Daily Song Study

Lionel Hampton and His Orchestra – Hey! Ba-Ba-Re-Bop

In songs on December 21, 2011 at 8:13 pm

When we think of rock and roll, the default birthdate is set in the 1950s. But as Piero Scaruffi and a few other music historians note, that is bollocks.

Lionel Hampton, 1945:

This is a rock song. Little Richard could do it. Or Bill Haley. Yes, it’s a blues tune done with a jazz arrangement, but change a few players here & there and bammo, it’s rock.

But more importantly, it’s catchy and delivered superbly. Which makes genre nomenclature all the more irrelevant, but it’s a good idea now & then to take a look at old assumptions and see if they stand up. This tune, however, does.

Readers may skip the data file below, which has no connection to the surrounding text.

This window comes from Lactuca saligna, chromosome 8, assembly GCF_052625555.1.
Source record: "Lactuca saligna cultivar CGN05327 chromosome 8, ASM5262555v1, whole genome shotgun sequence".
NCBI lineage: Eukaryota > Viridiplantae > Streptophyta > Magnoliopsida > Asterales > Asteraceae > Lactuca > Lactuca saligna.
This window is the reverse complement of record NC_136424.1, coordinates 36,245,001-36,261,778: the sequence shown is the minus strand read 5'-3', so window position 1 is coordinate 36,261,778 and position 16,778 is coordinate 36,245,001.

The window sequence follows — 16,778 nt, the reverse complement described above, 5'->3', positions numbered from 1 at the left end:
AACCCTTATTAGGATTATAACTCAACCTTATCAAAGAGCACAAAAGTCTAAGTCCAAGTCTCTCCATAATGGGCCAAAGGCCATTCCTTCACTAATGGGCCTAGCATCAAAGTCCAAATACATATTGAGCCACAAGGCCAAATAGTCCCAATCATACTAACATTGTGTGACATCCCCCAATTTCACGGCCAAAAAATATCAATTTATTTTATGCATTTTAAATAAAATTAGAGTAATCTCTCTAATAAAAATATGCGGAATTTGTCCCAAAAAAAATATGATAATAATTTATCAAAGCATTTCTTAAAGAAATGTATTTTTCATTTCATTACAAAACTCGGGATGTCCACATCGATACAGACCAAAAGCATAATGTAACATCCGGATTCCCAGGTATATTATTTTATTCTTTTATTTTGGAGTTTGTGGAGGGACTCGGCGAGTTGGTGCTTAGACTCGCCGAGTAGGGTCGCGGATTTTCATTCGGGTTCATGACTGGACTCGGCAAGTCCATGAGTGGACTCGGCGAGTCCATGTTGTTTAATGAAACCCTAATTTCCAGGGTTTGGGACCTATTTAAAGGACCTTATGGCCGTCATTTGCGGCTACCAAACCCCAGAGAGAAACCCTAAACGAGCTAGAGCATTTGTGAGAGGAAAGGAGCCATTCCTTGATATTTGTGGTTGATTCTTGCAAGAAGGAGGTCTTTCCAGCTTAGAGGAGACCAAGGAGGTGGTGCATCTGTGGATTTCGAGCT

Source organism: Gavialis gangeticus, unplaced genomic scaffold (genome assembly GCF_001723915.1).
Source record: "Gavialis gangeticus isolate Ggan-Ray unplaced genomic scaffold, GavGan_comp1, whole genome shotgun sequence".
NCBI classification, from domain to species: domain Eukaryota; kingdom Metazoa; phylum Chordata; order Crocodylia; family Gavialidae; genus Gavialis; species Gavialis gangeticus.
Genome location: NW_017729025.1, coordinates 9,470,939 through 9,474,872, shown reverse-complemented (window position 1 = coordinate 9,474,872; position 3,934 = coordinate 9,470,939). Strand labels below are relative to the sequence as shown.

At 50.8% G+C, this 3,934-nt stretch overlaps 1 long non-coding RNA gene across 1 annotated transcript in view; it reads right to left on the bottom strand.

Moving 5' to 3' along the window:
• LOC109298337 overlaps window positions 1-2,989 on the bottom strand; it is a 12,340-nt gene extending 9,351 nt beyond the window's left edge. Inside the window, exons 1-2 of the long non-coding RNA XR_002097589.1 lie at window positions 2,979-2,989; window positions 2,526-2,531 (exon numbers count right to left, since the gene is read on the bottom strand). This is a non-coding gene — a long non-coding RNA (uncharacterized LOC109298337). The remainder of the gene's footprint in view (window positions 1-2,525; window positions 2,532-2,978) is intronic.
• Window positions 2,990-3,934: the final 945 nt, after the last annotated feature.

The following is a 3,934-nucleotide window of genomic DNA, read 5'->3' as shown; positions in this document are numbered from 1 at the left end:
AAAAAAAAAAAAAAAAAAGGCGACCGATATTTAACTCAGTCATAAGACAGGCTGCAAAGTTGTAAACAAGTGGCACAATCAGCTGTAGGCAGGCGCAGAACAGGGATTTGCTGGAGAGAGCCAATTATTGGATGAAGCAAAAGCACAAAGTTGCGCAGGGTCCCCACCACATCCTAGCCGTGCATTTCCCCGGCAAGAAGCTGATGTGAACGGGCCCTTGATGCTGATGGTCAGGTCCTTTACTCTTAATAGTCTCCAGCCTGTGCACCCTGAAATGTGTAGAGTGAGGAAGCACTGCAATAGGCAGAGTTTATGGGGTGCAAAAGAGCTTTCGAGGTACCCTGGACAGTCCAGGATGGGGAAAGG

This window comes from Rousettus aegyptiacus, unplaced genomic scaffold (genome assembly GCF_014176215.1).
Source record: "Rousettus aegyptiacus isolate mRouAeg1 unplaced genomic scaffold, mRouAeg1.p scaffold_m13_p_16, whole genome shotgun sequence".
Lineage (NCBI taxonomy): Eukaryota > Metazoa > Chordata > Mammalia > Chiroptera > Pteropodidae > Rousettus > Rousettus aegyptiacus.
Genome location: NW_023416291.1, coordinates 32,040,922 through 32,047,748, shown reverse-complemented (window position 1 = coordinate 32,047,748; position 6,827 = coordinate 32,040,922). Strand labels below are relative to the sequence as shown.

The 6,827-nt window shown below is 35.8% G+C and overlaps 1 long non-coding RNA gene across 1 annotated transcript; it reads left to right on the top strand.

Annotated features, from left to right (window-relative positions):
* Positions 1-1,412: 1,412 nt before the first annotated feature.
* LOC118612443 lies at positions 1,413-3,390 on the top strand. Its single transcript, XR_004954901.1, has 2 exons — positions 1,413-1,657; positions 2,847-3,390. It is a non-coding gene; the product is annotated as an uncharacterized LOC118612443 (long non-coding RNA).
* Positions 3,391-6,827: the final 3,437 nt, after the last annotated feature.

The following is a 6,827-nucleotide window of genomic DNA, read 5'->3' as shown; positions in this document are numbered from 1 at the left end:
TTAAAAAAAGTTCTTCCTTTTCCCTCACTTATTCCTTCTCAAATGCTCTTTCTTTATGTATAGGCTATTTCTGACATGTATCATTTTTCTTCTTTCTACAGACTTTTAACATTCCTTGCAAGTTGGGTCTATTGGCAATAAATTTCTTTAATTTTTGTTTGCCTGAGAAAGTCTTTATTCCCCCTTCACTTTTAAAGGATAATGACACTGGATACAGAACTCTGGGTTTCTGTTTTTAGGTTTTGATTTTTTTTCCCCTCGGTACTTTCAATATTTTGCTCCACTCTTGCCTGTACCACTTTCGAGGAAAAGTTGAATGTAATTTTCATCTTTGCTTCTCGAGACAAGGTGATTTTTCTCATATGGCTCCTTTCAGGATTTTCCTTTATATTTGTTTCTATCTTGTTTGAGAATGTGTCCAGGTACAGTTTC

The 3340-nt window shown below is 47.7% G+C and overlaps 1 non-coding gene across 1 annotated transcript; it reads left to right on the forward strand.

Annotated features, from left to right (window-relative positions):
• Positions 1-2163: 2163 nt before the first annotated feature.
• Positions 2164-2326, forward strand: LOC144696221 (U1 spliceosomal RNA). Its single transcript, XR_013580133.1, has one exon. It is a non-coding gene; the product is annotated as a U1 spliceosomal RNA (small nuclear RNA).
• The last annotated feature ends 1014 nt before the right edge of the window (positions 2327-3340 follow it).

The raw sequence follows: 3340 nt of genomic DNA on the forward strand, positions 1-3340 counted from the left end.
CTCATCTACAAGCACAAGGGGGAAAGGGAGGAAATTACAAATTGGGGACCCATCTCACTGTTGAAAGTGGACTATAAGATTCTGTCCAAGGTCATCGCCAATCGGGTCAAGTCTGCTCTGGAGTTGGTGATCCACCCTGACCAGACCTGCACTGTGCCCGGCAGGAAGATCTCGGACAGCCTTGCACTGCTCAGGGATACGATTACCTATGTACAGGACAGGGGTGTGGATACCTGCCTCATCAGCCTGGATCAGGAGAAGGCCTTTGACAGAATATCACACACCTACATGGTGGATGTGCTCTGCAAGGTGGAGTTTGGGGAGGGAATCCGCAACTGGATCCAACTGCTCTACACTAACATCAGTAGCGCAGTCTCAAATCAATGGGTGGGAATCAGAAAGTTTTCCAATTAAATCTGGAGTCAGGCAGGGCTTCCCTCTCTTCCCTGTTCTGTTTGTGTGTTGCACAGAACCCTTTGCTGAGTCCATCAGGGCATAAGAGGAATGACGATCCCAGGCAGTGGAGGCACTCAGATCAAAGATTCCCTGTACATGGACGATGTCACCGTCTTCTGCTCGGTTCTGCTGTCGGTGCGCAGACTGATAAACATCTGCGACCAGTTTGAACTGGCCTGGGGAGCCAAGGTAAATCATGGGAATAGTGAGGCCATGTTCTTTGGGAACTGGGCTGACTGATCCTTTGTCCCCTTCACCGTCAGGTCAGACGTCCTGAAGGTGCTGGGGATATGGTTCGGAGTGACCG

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  1. Rock and roll comes from blues and rhythm and blues and even some jazz, which had been around and gradually led up to the ferocious brand we came to know i the 50s. I agree this tune points out it did not arrive straight out of some magic womb, but scaffolded on many traditions.

  2. I have many theories on how the magic womb thing came about, most of which involve a Boomer penchant for being born on third base and thinking they hit a homer. But I’m trying (perhaps in vain) to keep this blog from becoming too combative…

  3. […] Rock and roll as originally conceived was much more about roughness than beauty. However, over the years the definition has evolved over the decades, and there are many rock bands who make albums every bit as lovely as they are loud and raucous. Consider Copeland: […]

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